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A CurtainUp Review
Inventing Mary Martin
By Joyce Friedland
Stephen Cole, who conceived and wrote this tribute, realized that he could not clone Martin's talent and charisma. Instead, he collected more than twenty songs that Martin sang mainly in her stage career, to create a revue directed by him and Bob Richard. Three female vocalists (Cameron Adams, Lynne Halliday, and Emily Skinner) sing more than twenty songs, with Jason Grae, who narrates, adding his own excellent voice and nimble dance movements. Photos of Mary Martin in her iconic roles provide another visual dimension to the revue. Although there are some photos showing Martins early years, very few allude to her personal life'to keep it a show about the many facets of her professional life.
In a well-crafted number called "Shapes," Graae, wearing a one-size-fits-all gray sack dress, conceived for this production by costume designer Patricia McGourty, uses an assortment of accessories to shape the garment into any of several "looks" that the fashion designer Mainbocher had created for Martin's stage performances. Being campy without going over the line into slapstick, Graae belts out the music while changing from one silhouette to another. Although Graae has had a busy career, primarily in musical comedy, it wasn't surprising to hear several people in the audience ask, "Where has he been all my life?"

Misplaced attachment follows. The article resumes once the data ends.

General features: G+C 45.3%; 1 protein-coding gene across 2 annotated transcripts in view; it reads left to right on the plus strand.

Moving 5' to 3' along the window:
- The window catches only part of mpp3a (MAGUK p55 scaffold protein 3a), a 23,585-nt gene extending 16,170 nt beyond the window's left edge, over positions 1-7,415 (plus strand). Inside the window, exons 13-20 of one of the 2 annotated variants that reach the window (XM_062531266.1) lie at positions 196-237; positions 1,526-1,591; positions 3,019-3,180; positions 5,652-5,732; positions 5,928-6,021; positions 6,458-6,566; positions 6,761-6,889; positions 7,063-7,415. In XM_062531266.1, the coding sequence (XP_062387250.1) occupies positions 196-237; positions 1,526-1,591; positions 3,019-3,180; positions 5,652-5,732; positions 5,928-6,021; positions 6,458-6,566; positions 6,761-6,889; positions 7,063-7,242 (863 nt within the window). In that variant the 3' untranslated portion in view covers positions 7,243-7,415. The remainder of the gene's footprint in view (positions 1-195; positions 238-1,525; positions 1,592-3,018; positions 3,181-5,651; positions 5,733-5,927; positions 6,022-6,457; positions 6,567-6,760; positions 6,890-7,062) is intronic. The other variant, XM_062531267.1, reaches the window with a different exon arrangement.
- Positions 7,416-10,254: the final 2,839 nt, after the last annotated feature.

In "I'm Gonna Wash That Man Right Out of My Hair," Cameron Adams fills the stage with her exuberance and fancy footwork. Lynne Halliday holds her own in the ensemble numbers, but her "A Cockeyed Optimist" solo seems strained. The most exciting member of the trio is Emily Skinner who sings in her own sultry, cabaret-style voice and doesn't attempt to imitate Mary Martin's sound, in such solo numbers as "Swattin' the Fly," "I Got Lost in his Arms," and "Flaming Agnes." She's particularly wonderful as she vamps around on stage, singing and playing the role of an ordinary matron who dreams of being "Flaming Agnes."
The inclusion of some of the less well-known songs is questionable, and, even more so, the decision to not have fewer but more complete songs, rather than so many limited to snippets. Maybe this would bother me less and I would have enjoyed this revue more had my memories of Mary Martin's performances not been so strong. However, there's no way that I could "wash" the real Mary "out of my hair."